First published in Deckee.com
I’ll admit to being smitten by our newest addition on board Banyandah. Jude’s may be our resident photographer, snapping upwards of seven thousand each year, plus hours of video, but they’re all at ground level!
We tried an experiment three years ago, tying our GoPro to a kite then flew it above an isolated sand island alive with thousands of sea birds. Although the stills are spectacular, the video made us seasick. Later that year I watched a man in Albany WA fly his drone so high it was lost to sight, and then persuaded him to show us the footage. Well, amazed we were!
Finding the coin to finance our new love took until last winter, when we took the plunge, investing around $1800 on a Phantom 3 Advance, spare battery, iPad mini, and case. Our first flights had us trembling thinking our very expensive camera would crash or fly out of sight. This must have appealed to our lust for adventure because in no time at all we were driving to the most beautiful, isolated locations to fly our drone. Then we took it sailing.
There are several important points to remember when flying off a ship. The “Return to Home” facility is your enemy, not your friend. Boats move – GPS home positions do not. Taking off, and landing in a confined space filled with rigging is also a tad bit difficult but we have found a good place to launch, and hand retrieve. A smidgen dangerous that, but isn’t all life afloat a bit that way. Lastly, these highly technical drones do not like metal as it upset their inbuilt compass – our take off site is atop our solar panels on the aft tower.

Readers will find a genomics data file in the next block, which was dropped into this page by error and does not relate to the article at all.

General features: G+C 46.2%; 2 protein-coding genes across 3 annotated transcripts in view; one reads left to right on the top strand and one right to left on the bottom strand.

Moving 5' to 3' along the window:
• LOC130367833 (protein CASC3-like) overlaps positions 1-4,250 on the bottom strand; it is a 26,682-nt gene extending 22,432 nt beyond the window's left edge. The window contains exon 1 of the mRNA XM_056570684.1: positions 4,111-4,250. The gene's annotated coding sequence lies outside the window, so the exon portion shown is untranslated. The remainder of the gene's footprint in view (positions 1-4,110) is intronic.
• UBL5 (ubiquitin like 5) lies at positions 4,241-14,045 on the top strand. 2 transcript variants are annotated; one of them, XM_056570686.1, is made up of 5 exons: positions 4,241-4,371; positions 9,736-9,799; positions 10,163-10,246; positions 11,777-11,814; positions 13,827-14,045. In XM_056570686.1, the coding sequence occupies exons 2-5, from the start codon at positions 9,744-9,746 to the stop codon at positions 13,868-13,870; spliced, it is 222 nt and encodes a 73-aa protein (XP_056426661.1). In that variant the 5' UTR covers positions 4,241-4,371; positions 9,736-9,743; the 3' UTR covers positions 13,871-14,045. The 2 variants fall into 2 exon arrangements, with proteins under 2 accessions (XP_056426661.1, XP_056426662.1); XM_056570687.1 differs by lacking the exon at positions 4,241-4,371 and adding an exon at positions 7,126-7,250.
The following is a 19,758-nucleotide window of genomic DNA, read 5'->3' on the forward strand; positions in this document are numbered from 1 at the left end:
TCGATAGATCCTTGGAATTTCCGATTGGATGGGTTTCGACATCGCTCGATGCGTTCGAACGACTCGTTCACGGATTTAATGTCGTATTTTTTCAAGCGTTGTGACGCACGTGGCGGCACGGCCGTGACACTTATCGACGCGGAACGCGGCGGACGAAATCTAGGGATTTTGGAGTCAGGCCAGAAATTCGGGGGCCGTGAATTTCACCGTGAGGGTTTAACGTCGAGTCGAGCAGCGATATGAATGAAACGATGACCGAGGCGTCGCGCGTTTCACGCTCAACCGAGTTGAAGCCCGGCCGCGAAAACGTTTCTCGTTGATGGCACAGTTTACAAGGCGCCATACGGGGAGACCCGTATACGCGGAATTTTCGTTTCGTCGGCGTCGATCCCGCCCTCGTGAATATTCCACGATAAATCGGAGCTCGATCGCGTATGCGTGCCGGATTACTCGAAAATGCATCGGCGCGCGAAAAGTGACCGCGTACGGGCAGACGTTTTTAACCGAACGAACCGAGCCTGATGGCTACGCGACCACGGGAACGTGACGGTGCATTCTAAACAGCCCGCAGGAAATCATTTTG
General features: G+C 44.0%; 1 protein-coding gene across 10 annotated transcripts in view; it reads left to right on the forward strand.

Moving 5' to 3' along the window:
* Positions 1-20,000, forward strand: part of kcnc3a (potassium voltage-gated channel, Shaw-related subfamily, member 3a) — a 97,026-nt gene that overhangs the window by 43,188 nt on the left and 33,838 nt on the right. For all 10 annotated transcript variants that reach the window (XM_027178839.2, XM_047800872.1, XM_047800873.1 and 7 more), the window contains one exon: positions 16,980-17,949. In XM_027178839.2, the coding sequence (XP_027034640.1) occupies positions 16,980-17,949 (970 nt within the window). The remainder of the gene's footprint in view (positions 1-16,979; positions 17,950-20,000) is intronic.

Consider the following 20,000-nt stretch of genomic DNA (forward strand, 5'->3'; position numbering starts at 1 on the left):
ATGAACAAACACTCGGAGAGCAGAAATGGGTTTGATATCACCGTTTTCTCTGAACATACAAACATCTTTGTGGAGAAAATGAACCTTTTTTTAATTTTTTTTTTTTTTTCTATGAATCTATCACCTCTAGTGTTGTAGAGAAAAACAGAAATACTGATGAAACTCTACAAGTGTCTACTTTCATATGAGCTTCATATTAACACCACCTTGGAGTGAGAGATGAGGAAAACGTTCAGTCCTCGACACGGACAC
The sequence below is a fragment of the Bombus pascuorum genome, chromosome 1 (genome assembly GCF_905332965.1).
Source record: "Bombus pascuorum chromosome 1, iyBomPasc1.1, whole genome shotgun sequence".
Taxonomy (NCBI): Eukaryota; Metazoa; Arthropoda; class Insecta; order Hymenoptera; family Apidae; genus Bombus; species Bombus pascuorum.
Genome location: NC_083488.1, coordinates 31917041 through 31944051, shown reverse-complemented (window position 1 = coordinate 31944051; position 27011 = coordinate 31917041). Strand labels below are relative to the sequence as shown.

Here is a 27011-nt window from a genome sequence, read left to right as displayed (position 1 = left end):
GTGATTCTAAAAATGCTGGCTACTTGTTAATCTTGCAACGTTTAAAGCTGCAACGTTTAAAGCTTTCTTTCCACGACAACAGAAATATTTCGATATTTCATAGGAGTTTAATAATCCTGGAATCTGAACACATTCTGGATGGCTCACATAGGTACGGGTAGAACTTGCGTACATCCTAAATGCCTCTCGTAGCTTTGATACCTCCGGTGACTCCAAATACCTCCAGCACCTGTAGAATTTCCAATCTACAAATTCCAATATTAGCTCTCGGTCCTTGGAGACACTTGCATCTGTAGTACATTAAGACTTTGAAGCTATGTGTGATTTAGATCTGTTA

We are real nature lovers – can’t get enough of the great outdoors, and now with the drone we’re keenly looking for truly beautiful sites to fly – tis fortunate we’re presently down here in Tasmania.
In fact, we’ve just used the drone for our reconnaissance and search of a very isolated area. The farm in Farm Cove began in 1825, growing mainly potatoes and pigs for the Sarah Island Penal Colony until it closed. The farm was abandoned by 1832, when it was described as ‘fast relapsing into its original state of wild luxuriance.’
This state of wild luxuriance prevailed until the fires of 2016
After those fires were extinguished, each time we’d sail past those burnt hills we wondered what historical treasures might be revealed. A few other members of the Friends of Macquarie Harbour held a similar view and together we mounted an expedition to look for the farm last in use nearly 200 years ago.
If you want to view the whole adventure, go here to see the complete video and read the history of this amazing place.
You can see that drones are a powerful tool, great for enhancing storytelling and perfect to capture views otherwise not available to us mere mortals.
If we can be of any help, keeping in mind I’m a P-plate flyer, just drop us a line at firstname.lastname@example.org